Since you guys proposed SO MANY awesome topics yesterday Tuesday, I shall continue to mine them for awhile, or at least until something actually important happens in real life that requires a veryimportantblogupdate!, and no, I'm not counting last night's Tuesday night's all-night preschooler-puke-a-thon. (He's just fine now, of course, which is good because we are plum out of clean sheets.)
I have been reading The Unhealthy Truth and seem to remember you mentioning it on one of your Advice columns. The book is blowing me away and I am shocked at how few folks realize how food can really affect us - say, Red #40 for example.
I was wondering your thoughts on this and if you have seen whether certain things affect Noah. For example, artificial colorings are the devil now in our house because my son flips his lid every time he has them. And this is the same kid who can eat ice cream and go right to bed! For him, Red #40 is like main-lining a bit heroin.
Yep. I did write about this book, mere HOURS after I'd finished reading it, while I was freshly seething with rage. I have since gone back and re-read sections and pondered it some more and guess what! I AM STILL ANGRY.
(Hold on, 'cuz it's about to get screedy and caps-locky up in here.)
(I mean, more so than usual. And about other things besides an overflowing coffeemaker, or something.)
For the record, I am not a big conspiracy theorist. I am more of skeptic than a believer, and while I certainly gotten crunchier in recent years with the cloth diapers and homemade baby food and all, I still am a BIGFAN! of things like modern medicine and scientific advancements. I'm allergic to most antibiotics -- HIGHLY SO -- thus personally have always had to depend on alternative treatments for myself, and I'm not trigger-happy with the prescriptions when it comes to the kids. But both of the boys have gotten both seasonal and H1N1 flu shots this year and I would jab 'em in the arm again in a heartbeat. We fully vaccinate, falling on the "debunked" side of the vaccine/autism fence, although I think the chicken pox one is bullshit. (I never had it, and have to depend on the half-assed, temporary protection of the vaccine myself. Glad it exists; disagree that it belongs on the childhood schedule; worry about kids not getting their boosters and getting sick as adults.) I've seen the Feingolding gone amok at Noah's school, am a bit weary of suddenly every problem in the world being blamed on yeast and gluten, though I have nothing but sympathy for parents and child dealing with honest-to-God allergies and am extremely careful about sending Noah to school with clean peanut-butter-residue-free hands and non-triggering snacks, and would hope others would do the same for us. So basically, I was expecting to agree with some of what this book has to say...but also to roll my eyes at a lot of it too.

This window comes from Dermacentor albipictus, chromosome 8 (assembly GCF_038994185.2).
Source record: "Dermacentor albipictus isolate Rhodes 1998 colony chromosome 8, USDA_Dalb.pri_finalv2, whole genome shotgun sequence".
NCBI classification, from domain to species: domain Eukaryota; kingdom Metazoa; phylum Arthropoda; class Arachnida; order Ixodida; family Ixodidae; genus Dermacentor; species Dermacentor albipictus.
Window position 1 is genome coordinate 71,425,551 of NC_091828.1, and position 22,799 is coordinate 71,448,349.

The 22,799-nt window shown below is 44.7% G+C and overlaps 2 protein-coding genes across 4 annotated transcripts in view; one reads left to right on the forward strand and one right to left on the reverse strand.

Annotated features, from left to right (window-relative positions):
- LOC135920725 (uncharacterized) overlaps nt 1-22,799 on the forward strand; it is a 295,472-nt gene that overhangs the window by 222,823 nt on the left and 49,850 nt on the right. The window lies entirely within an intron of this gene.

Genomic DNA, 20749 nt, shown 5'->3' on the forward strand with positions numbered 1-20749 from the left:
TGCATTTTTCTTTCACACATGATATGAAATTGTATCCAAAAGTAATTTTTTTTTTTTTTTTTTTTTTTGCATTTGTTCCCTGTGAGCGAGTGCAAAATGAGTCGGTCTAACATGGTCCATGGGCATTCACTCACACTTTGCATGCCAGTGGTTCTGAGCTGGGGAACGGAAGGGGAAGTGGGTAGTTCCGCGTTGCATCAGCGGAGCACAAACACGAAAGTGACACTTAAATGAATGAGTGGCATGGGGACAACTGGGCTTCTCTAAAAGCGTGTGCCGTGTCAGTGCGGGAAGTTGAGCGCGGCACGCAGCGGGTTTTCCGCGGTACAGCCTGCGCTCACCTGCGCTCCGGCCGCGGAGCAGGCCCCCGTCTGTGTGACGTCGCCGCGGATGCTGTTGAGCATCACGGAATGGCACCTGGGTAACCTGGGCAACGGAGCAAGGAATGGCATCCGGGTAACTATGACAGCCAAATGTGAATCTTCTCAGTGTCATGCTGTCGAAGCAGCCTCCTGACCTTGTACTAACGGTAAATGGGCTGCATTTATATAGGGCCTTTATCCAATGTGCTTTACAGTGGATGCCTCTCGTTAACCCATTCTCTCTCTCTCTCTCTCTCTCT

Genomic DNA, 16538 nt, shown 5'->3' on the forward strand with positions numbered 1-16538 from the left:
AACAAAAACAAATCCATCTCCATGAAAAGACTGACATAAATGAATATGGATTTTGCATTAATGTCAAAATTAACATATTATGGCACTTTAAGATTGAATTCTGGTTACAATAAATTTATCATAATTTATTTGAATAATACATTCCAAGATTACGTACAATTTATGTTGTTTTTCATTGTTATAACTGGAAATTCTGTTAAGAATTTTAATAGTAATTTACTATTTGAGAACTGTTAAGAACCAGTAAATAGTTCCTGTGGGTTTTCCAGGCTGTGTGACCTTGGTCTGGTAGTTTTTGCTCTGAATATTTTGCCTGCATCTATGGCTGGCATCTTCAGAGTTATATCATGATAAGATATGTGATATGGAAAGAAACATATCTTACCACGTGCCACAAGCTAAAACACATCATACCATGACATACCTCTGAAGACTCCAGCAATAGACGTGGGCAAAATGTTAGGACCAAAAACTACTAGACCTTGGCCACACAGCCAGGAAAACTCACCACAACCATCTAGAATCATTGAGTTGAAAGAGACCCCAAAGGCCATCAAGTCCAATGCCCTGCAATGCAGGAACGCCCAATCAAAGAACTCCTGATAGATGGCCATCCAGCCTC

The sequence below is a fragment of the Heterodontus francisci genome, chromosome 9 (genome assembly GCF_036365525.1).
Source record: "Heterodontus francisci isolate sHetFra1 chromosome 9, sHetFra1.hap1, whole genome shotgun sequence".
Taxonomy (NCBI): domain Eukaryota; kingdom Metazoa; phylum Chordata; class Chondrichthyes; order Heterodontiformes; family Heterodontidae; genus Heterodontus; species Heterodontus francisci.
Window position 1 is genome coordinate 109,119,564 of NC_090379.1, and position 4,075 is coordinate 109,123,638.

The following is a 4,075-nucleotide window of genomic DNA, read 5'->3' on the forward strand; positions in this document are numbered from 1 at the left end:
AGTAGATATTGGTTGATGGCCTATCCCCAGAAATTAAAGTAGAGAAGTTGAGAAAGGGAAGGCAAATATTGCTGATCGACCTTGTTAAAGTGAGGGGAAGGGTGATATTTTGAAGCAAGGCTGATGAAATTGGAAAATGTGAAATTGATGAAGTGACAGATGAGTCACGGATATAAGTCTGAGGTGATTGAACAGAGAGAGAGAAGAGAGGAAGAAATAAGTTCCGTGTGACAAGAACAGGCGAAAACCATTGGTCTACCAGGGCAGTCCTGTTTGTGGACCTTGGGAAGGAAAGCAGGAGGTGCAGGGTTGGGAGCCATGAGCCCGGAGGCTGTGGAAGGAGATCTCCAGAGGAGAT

My eyes bugged out of my head, but they sure didn't roll. I'm not going to get into all of it -- the genetic engineering and corn refiners and the FDA's refusal to protect us from stuff that's long since been banned or flagged as dangerous overseas (soy baby formula, anyone?) -- but seriously, IS GAH HEAD EXPLODING TIME NOW.
Anyway, the whole artificial coloring thing. Yes, they affect Noah big time. They are banned in our home. Red 40 and Yellow 5 are just like...I don't know. Tiny seismic earthquakes through his neurological system. Artificial flavorings, too. He gets hopped up and agitated...while also weirdly shutting down at the same time. Loss of eye contact, anxiety, tantrums. He defaults back to echolaic speech or just goes silent. Anecdotal? Coincidental? Totally, sure, maybe. But it's so fucking scary, you guys. So why even argue, when it's a pretty safe assumption that Red 40 and Yellow 5 are two little things that we can all live without just fine?